“I am grateful and humbled by the confidence placed in me by my fellow Nebraskans, who have and continue to give generously to this effort,” Thibodeau said.

Three other Republican candidates didn’t raise the $5,000 minimum that triggers the need to file campaign finance reports with the state. 

The lone Democrat in the governor’s race, State Sen. Carol Blood of Bellevue, raised $76,000 in 2021 and had $37,000 cash on hand. 

Nebraska’s primary election is May 10. Early voting starts in April.

All five major candidates are expected to participate in a candidate forum Thursday in Lincoln hosted by the Nebraska Chamber of Commerce.

 

2021 fundraising in Nebraska governor’s race

 

Charles Herbster (R)

Total raised: $4.9 million

Total given by candidate: $4.7 million

Total spent: $4.3 million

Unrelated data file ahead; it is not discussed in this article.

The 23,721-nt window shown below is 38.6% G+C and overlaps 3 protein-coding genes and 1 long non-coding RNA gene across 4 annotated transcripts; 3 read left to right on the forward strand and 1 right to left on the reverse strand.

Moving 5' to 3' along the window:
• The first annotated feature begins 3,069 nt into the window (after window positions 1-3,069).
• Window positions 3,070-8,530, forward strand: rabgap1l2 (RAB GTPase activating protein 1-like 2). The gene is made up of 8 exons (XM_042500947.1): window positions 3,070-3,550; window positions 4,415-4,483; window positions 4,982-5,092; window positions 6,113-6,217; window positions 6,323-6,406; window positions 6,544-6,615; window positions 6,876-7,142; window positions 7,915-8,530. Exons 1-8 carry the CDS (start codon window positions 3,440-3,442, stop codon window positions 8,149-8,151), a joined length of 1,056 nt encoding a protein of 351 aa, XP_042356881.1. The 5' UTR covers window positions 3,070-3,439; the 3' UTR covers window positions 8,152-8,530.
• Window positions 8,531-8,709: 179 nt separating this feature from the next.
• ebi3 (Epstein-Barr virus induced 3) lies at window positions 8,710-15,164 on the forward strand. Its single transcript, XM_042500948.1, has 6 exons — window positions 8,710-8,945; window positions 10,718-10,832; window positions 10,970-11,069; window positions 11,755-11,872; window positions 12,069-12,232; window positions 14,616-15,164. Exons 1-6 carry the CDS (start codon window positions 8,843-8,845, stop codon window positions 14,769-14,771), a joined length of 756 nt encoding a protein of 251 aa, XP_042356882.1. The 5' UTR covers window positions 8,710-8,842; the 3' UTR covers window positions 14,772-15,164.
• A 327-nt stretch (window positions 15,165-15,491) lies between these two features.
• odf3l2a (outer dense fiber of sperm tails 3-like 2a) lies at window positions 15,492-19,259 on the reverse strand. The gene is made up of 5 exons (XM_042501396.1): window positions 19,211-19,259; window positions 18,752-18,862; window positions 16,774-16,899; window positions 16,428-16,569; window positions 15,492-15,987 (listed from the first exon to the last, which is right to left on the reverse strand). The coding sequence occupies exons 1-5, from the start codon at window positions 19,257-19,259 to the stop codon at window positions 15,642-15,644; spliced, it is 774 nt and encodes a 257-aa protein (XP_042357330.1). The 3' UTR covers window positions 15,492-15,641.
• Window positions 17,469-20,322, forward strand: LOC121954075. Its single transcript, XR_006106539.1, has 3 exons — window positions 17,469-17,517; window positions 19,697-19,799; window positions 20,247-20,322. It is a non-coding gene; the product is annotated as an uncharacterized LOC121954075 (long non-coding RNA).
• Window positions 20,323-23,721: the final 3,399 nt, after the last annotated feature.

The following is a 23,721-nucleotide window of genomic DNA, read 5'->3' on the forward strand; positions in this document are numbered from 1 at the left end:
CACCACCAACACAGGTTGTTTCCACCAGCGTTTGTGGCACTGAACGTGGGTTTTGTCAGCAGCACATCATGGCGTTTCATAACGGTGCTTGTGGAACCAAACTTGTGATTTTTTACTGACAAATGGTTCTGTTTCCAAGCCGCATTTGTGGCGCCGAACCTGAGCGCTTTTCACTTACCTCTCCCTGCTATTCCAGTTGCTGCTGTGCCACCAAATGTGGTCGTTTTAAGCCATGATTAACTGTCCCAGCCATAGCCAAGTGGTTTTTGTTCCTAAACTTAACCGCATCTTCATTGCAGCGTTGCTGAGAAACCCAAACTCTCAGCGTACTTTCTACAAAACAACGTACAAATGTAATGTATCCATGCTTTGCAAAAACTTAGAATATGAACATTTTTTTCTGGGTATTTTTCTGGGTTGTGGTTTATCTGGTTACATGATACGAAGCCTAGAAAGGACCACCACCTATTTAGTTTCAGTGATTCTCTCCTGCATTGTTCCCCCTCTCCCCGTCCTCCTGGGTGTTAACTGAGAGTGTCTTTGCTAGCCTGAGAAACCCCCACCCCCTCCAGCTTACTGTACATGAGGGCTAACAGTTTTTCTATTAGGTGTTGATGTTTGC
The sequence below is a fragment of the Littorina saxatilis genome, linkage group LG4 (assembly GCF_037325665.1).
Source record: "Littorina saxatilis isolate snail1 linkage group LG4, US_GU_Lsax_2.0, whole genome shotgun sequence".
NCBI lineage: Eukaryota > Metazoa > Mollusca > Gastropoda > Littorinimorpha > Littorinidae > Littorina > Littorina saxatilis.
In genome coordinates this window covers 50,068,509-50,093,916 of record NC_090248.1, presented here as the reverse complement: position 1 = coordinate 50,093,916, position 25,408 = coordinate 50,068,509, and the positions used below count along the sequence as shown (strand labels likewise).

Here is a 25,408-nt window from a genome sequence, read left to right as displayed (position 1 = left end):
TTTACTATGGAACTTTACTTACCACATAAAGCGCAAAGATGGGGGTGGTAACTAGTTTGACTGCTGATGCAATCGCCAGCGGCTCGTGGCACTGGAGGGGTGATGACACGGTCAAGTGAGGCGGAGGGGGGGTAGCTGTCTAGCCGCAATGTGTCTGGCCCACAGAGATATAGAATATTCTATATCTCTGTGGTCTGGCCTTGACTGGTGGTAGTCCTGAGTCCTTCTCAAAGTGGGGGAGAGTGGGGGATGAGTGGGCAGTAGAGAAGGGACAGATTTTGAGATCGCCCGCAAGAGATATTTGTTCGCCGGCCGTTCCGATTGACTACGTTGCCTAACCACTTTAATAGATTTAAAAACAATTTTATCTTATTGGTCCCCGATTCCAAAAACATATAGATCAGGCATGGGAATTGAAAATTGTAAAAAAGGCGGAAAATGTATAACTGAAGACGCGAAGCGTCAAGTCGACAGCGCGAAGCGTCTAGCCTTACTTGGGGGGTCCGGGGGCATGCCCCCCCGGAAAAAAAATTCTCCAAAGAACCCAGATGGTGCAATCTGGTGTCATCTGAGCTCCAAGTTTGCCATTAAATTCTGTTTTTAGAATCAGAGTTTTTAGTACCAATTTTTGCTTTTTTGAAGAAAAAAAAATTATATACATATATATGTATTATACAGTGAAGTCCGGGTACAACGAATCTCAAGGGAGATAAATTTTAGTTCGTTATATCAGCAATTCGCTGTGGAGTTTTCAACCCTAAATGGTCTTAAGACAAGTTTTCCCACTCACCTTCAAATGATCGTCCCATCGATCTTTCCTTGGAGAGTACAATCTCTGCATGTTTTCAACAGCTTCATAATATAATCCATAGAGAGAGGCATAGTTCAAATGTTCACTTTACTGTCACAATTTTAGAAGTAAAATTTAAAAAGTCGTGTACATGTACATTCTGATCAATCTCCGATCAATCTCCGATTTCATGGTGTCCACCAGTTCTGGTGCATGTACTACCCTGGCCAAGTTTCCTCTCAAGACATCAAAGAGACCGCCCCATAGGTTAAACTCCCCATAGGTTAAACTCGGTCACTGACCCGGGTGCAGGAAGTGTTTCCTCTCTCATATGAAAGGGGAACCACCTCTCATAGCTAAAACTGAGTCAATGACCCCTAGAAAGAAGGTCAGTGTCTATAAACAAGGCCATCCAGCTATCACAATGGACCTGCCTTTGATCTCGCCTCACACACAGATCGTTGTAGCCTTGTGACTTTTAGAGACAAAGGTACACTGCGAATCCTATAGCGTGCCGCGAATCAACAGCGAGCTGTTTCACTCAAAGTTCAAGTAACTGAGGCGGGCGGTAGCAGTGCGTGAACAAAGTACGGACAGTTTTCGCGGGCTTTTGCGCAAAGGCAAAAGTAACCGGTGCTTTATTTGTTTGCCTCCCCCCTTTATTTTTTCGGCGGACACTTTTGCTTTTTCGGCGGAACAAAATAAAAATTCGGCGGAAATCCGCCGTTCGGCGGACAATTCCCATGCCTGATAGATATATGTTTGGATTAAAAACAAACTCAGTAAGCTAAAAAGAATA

Jim Pillen (R)

Total raised: $5.4 million

Total given by candidate: $1 million

Total spent: $1.3 million

 

Brett Lindstrom (R)

Total raised: $1.6 million

Total given by candidate: $0

Total spent: $362,000

 

Theresa Thibodeau (R)

Total raised: $112,000

Total given by candidate: $7,000

Total spent: $26,000

 

Carol Blood (D)

Total raised: $76,000

Total given by candidate: $100

Total spent: $39,000

 

Source: State of Nebraska

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Aaron Sanderford
Aaron Sanderford

Political reporter Aaron Sanderford has tackled various news roles in his 20-plus year career. He has reported on politics, crime, courts, government and business for the Omaha World-Herald and Lincoln Journal-Star. He also spent several years as an assignment editor and worked two stints as an editorial writer. From 2005 to 2007, he served as communications director for then-Nebraska Gov. Dave Heineman. Aaron most recently was the lead investigative reporter for KMTV 3 in Omaha, focusing on holding public officials accountable. His work has received awards from the Associated Press, Great Plains Journalism and more.